Carbon monoxide poisoning: Who is most at risk?

Protecting vulnerable or low-income households this winter

As winter approaches and the nights draw in, we are all trying to stay warm at home. With increased use of fuel burning appliances such as log burners or gas boilers, we are all at greater risk of carbon monoxide poisoning. With over 4000 people attending A&E departments due to carbon monoxide poisoning in England each year, are some households more at risk than others?

Staying safe in the dead of winter

Dr Sotiris Vardoulakis 1 from Public Health England stated that many deaths relating to CO poisoning occur between November and February due to faulty fossil fuel and wood burning appliances leaking this lethal gas. He urges everyone to have their solid fuel burning appliances checked by a registered engineer before the start of winter and to have a suitable carbon monoxide alarm installed in each room containing an appliance.

Kidde carbon monoxide alarm placed near a gas fire
Kidde carbon monoxide alarm located near a gas fire

Who is most at risk?

Recent studies have shown that lower income households are more at risk of CO poisoning. Research carried out by the National Energy Action charity and the Gas Safety Trust found that 35% of low income and vulnerable households surveyed exceeded the 10ppm threshold for carbon monoxide levels. This threshold indicates levels of CO that are harmful with prolonged exposure, having adverse effects on the body and brain.

Why are low income and vulnerable households more at risk?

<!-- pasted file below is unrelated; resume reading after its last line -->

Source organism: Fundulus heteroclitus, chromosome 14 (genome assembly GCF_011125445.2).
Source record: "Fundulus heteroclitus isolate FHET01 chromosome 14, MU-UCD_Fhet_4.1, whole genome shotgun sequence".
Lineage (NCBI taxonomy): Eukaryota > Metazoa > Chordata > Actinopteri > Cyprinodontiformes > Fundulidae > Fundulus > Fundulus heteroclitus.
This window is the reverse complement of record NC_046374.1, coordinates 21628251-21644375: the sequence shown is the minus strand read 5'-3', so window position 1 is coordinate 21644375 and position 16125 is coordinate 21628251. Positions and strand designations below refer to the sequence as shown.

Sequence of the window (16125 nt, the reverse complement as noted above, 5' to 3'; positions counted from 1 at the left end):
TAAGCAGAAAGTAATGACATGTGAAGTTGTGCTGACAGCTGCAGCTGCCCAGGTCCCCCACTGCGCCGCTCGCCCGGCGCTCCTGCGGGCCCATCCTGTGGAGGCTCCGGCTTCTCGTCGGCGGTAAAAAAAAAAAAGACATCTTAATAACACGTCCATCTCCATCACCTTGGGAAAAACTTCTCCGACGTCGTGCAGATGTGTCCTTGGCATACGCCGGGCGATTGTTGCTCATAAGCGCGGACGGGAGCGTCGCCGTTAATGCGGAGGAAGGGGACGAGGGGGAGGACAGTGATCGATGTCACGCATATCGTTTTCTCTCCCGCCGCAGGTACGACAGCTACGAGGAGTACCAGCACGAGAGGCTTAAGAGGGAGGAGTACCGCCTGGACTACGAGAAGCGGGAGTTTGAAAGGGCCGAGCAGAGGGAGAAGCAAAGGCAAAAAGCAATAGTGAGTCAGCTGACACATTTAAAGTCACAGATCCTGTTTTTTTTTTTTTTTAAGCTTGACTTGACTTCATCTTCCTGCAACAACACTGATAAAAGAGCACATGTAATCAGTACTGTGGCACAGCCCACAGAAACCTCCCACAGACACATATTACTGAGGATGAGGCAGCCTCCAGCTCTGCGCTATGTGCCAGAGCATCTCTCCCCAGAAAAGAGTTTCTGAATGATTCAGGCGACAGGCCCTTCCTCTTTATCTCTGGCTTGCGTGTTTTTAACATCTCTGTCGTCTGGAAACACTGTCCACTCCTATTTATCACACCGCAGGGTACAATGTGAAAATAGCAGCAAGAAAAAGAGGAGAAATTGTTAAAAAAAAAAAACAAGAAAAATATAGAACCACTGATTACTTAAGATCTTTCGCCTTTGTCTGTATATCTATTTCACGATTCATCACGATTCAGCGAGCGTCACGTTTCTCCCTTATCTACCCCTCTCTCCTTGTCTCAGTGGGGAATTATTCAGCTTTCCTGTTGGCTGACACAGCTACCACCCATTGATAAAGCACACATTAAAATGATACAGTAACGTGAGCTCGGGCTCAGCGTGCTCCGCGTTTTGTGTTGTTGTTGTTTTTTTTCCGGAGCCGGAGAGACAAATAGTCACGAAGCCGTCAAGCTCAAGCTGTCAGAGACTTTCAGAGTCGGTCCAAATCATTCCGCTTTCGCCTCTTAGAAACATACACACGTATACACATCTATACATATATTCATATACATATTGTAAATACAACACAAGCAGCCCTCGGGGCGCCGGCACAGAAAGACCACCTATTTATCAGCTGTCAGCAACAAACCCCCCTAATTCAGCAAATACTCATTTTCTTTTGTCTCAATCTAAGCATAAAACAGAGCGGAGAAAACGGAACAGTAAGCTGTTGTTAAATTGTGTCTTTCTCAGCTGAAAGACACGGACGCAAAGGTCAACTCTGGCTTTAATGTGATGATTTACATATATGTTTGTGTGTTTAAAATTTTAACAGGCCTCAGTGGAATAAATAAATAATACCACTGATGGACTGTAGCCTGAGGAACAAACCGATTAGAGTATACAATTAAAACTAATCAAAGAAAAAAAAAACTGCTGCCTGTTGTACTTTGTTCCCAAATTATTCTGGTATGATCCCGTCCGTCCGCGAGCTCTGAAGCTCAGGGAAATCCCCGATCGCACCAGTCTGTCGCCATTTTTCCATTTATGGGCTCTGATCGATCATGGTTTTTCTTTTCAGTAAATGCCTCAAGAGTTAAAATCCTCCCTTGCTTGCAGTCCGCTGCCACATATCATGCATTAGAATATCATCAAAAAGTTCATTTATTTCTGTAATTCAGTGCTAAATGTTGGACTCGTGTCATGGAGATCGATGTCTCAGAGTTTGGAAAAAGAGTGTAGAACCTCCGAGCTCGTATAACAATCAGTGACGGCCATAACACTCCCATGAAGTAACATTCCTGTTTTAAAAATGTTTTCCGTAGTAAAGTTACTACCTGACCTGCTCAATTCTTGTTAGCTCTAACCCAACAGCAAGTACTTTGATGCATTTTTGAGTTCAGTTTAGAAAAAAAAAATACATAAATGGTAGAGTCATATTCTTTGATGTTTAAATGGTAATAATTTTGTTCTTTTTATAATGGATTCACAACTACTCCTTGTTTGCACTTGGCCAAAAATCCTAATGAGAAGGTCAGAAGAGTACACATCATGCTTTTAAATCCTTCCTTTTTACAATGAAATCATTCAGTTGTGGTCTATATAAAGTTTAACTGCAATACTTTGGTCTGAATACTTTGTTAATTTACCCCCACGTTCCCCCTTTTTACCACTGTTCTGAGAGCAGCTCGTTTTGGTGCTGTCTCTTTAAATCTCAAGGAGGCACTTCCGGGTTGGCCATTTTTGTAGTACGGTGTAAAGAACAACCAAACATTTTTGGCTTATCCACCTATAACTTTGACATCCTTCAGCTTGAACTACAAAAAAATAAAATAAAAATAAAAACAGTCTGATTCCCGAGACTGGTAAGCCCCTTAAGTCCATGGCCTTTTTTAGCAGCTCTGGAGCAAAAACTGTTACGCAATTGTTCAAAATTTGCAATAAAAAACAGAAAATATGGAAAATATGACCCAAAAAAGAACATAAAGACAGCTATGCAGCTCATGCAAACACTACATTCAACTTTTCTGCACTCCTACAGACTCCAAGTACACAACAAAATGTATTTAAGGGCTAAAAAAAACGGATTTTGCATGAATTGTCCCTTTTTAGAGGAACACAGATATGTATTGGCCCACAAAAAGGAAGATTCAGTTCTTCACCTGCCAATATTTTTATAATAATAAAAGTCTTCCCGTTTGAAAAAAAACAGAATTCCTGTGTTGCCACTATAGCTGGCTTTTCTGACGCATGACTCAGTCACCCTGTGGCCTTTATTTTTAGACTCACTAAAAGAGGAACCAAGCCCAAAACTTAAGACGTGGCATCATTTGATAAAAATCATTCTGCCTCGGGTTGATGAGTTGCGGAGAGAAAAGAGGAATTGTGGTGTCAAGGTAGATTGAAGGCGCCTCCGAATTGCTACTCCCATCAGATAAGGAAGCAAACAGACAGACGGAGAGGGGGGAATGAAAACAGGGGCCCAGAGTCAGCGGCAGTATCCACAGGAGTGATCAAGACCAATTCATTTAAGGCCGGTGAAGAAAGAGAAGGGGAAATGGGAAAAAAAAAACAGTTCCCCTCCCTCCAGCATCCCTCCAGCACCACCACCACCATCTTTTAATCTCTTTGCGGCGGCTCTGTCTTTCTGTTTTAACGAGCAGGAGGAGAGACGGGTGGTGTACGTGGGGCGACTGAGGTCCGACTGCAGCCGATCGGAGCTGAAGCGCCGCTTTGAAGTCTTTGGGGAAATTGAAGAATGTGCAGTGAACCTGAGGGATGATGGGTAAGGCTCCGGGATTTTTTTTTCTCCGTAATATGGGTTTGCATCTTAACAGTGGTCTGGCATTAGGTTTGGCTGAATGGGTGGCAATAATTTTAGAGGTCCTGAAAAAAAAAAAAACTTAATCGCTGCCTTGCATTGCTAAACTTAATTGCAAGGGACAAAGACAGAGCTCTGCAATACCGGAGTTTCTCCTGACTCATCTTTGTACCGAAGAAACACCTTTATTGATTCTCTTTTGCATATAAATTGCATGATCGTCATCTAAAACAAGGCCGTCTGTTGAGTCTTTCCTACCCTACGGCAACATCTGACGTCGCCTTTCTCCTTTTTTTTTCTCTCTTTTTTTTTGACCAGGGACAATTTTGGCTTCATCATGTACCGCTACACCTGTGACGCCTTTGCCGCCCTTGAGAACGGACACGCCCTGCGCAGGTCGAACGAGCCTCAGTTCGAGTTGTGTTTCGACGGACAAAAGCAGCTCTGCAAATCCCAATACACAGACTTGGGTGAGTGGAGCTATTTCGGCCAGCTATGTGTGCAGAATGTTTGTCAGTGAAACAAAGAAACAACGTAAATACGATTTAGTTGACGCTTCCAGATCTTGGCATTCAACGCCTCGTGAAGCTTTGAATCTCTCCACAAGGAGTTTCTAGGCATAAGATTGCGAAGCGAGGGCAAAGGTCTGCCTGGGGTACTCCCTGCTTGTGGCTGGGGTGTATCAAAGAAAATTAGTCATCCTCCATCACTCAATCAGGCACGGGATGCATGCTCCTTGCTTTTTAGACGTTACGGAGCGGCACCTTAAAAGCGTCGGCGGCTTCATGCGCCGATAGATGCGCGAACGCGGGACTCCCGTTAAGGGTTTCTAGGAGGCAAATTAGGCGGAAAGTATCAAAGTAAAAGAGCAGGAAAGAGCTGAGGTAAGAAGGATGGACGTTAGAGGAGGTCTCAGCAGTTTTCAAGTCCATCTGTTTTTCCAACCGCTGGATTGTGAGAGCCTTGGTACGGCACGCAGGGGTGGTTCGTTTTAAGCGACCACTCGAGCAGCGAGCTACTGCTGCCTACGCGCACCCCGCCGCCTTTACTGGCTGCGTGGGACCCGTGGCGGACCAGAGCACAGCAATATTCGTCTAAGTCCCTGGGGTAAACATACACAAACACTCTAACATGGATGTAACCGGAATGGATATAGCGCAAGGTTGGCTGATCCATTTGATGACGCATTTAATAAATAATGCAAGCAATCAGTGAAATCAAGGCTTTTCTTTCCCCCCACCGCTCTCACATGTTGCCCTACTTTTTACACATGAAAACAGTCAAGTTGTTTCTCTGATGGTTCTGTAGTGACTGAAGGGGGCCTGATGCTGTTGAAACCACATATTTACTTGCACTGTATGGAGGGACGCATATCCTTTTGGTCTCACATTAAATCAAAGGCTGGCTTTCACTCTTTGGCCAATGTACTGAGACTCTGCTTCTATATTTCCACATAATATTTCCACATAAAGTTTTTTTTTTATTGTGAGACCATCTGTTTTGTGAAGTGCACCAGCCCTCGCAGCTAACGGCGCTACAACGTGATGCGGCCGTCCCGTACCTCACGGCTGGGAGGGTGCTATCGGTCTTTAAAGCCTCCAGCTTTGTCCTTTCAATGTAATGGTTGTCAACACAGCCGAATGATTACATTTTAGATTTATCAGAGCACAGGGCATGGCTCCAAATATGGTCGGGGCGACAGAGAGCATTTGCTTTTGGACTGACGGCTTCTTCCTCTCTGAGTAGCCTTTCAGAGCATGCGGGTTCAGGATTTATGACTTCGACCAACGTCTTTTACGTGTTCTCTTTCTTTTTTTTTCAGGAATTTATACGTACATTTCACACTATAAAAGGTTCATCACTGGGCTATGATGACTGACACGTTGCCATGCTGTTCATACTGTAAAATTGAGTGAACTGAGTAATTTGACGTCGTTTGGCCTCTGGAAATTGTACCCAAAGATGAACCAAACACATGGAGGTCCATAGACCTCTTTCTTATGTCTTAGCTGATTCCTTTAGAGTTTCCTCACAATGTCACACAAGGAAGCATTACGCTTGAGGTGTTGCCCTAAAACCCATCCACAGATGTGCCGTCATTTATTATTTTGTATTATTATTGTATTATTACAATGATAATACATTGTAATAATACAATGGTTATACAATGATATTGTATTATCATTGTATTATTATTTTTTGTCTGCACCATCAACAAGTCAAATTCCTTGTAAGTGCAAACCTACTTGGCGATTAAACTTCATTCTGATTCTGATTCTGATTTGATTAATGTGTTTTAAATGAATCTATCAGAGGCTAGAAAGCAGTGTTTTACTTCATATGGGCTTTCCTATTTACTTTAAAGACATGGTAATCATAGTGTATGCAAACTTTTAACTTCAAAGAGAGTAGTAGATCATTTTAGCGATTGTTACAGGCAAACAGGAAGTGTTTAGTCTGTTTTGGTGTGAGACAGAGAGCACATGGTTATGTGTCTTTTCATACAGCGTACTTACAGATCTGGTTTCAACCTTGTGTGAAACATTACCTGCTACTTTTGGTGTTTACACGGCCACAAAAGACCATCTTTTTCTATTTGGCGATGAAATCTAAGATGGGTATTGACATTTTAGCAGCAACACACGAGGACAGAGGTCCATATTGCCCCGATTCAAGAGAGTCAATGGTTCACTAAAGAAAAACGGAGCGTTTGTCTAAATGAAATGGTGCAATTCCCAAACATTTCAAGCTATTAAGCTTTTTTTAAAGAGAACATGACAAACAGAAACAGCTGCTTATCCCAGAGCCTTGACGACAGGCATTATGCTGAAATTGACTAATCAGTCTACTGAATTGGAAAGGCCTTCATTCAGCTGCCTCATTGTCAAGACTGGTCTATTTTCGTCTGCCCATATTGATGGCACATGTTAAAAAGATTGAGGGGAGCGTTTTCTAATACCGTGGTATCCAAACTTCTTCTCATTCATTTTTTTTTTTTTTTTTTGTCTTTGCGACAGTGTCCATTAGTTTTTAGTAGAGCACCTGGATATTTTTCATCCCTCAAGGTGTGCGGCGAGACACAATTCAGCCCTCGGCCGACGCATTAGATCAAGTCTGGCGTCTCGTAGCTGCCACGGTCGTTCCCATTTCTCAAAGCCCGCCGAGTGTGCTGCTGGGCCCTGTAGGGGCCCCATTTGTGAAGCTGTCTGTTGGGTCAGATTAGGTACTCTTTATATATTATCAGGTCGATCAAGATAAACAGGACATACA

There is shown to be a direct correlation between fuel poverty and carbon monoxide poisoning. Lower income households are often reliant on older boilers to heat their homes. These are often less efficient and carry a greater risk of emitting CO gas if not properly serviced and maintained. Some households in this category did not have a central heating system and were reliant on smaller, often older heaters or even gas stoves or cookers to heat their homes.

Research carried out by Dr Andy Shaw from Liverpool John Moores University found that deprived areas were less likely to own an audible CO alarm than homes in non-deprived areas, further increasing the risk of CO poisoning. As these households are more at risk of the presence of CO gas, having a detector is vital. CO gas is otherwise undetectable by humans without the presence of a CO detector due to it having no colour, taste or smell.

Over 60s were also found to be particularly vulnerable to CO poisoning. This could be attributed to the likelihood of them spending more time at home and feeling the cold, resulting in the need to use an appliance more regularly to stay warm. Elderly people, or those with respiratory problems are also more at risk from the effects of carbon monoxide, becoming ill more quickly. With symptoms being similar to those of flu or food poisoning, a headache, nausea and dizziness may be attributed to those common illnesses rather than to carbon monoxide poisoning.

Headache or dizziness is a symptom of co poisoning
The symptoms of carbon monoxide poisoning can easily be mistaken for flu or a common cold or sickness bug

Other groups shown to be disproportionately affected by CO poisoning include pregnant women, young children, anyone with an existing respiratory condition and elderly people.

Common symptoms to look out for

Otherwise known as ‘the silent killer’, carbon monoxide can cause severe symptoms and even death if not detected quickly. Look out for these symptoms in yourself or others:

Symptoms of CO Poisoning

Supporting those most at risk

We can all play our part to ensure that vulnerable people and lower income households are protected against carbon monoxide poisoning. By ensuring that everyone follows these simple guidelines, we can help to protect ourselves and our communities.

  1. Be in the know about CO. Would you be able to recognize the signs and symptoms of CO poisoning? Learn how to spot the dangers, signs and symptoms of CO poisoning and help to educate those around you. Findings by the Gas Safe Register2 in 2019 revealed that only one in five respondents said they would be aware of a carbon monoxide leak in their homes if they felt unwell.